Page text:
Stephanie Burnham: "Growing up, sports were just a big part of my life. I played soccer, touch footy, which is similar to flag football, and rowed crew in high school. I always loved rowing because I think the early mornings and the commitment you had to make to it helped me understand what determination was, and I took what I learned from rowing into my career. I was lucky to realize I wanted to work in sports from an early age. What I learned from sports, and especially the role I'm in right now, is that everyone has a story and I always want to help them be able to tell that, so people understand who they are and why they do it."

That's all easier said than done, though.

Burnham moved to Canberra, the capital of Australia, to get a degree in sports media. There, she had a pivotal realization.

Stephanie Burnham: "In my second year I realized I was one of only two girls who were starting off in the sports media degree."

It compelled Burnham to hit the ground running and accumulate as much experience as she could, working for a professional rugby union team as well as the official state field hockey team in Canberra.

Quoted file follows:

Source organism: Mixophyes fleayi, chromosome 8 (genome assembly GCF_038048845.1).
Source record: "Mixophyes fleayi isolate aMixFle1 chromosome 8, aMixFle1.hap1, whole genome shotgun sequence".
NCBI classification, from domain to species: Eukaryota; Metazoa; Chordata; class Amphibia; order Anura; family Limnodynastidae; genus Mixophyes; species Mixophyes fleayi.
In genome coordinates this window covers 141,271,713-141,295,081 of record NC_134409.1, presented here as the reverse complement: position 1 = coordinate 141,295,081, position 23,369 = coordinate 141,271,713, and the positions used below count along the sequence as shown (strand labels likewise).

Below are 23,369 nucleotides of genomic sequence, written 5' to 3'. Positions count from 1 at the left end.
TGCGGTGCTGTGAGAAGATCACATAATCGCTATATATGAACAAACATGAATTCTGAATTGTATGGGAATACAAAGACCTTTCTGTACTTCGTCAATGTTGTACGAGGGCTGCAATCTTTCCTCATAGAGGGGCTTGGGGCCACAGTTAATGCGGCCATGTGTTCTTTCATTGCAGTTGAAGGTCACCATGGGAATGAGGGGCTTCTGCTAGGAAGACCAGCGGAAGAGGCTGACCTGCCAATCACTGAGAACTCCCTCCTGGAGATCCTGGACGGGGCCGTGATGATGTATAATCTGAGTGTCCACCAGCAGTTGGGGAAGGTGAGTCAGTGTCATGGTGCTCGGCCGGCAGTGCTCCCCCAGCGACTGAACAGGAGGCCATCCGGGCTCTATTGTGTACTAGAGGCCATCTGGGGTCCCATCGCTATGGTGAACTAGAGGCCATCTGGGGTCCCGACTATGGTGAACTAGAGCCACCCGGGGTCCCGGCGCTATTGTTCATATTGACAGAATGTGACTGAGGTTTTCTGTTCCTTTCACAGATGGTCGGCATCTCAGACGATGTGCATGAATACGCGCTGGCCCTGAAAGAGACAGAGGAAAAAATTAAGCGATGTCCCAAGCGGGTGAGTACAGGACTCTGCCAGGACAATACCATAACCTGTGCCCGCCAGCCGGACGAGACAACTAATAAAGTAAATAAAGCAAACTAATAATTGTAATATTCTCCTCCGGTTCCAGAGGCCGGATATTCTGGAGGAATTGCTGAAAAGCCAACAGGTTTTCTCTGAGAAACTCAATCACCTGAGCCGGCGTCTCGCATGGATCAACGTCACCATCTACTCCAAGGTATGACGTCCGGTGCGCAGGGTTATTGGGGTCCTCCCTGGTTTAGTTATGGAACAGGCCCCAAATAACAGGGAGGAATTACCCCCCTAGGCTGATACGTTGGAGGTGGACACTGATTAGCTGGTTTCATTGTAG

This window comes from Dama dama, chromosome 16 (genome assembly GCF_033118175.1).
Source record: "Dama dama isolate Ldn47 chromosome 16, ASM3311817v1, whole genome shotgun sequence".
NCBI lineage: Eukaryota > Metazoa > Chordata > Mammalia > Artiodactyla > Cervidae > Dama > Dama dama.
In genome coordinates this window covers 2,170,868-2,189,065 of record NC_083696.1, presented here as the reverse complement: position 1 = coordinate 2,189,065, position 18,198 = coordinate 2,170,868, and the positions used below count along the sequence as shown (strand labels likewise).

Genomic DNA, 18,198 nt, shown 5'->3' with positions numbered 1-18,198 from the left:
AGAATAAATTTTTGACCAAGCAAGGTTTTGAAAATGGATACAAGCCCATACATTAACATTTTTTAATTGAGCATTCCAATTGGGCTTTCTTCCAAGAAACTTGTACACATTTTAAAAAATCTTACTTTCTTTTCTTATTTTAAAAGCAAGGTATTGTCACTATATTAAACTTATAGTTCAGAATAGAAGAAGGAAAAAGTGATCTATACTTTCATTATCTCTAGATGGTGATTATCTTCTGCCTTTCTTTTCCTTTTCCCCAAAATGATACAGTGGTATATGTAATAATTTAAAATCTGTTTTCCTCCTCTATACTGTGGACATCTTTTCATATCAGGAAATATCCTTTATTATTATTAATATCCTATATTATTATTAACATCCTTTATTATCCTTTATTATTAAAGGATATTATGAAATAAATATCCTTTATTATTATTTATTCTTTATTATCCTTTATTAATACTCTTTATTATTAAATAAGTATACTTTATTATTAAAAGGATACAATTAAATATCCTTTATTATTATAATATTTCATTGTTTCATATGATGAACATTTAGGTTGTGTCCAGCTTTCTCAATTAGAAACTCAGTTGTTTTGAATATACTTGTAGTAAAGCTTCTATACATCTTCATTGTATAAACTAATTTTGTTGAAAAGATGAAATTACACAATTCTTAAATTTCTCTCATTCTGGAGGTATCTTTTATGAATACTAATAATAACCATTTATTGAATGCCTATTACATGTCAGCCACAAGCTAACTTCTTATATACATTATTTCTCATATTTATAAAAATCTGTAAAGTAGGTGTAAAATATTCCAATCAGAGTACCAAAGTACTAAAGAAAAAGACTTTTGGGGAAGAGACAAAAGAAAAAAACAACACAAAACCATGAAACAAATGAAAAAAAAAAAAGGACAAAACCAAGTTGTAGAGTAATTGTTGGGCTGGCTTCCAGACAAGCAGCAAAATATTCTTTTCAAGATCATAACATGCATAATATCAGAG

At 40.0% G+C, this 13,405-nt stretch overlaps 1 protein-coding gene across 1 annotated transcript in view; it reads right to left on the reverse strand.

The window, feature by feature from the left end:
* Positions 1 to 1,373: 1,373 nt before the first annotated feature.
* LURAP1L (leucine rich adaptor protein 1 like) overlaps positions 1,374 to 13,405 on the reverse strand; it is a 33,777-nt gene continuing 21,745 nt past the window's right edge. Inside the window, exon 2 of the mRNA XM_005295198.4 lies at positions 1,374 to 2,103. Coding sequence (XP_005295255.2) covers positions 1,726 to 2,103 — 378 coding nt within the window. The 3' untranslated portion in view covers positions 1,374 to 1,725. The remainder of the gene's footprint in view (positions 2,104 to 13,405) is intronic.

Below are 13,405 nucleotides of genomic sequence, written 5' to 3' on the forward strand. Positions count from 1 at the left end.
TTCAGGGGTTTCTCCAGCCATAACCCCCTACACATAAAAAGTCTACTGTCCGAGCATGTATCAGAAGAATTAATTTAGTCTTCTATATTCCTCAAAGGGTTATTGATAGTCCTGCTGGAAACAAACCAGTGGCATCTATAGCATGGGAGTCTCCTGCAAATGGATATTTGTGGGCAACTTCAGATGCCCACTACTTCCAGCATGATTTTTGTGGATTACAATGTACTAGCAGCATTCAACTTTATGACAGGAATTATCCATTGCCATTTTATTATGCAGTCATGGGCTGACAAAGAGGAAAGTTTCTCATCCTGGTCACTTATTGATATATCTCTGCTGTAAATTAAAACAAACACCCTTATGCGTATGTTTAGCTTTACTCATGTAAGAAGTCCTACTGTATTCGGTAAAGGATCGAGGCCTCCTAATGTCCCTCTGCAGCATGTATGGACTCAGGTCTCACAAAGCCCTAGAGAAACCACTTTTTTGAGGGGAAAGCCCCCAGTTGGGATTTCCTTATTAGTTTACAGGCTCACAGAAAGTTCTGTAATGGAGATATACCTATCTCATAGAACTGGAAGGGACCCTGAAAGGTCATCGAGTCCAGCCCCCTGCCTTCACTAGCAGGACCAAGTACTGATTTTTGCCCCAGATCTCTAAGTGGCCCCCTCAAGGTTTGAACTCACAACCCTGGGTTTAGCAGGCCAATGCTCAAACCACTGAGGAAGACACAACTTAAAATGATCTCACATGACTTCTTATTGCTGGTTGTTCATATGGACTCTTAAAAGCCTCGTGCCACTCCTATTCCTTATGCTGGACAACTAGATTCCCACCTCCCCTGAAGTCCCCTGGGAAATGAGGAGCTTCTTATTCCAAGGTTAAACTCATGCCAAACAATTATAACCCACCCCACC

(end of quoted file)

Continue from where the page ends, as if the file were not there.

One of Burnham's bosses, Gavin Hunt, shared stories of his travels and what he learned from professionals in the NFL and English Premiere League to take back home and improve Australian sports.

A lightbulb went off.

Stephanie Burnham: "I started reaching out on LinkedIn, and I probably connected with over 100 people working in American Sports and started messaging them asking to shadow. I think I got seven replies back. Two were a no, one resulted in a phone call, and the other four said, 'Yeah, come on over.'"

Burnham's dream of working in American professional sports sounded far-fetched to many back home, but that only fueled her fire.

To show how serious she was, Burnham planned a five-week trip to the United States to shadow in the organizations willing to give her an opportunity. She visited the Baltimore Ravens, Tennessee Titans, Jacksonville Jaguars, and even the Harlem Globetrotters' headquarters in Atlanta. On a separate venture to the U.S., she did a training camp internship with the Indianapolis Colts.

After repeated trips to the U.S. and back, and relentless networking, Burnham applied to a graduate certificate program at UCLA. This granted her an education visa that would allow her to work a part-time job with the school's football program.

Burnham leveraged that into back-to-back internships with the Los Angeles Chargers and Rams before being hired full-time by Stacey James, the Patriots' Vice President of Communications.

Patriots' Stephanie Burnham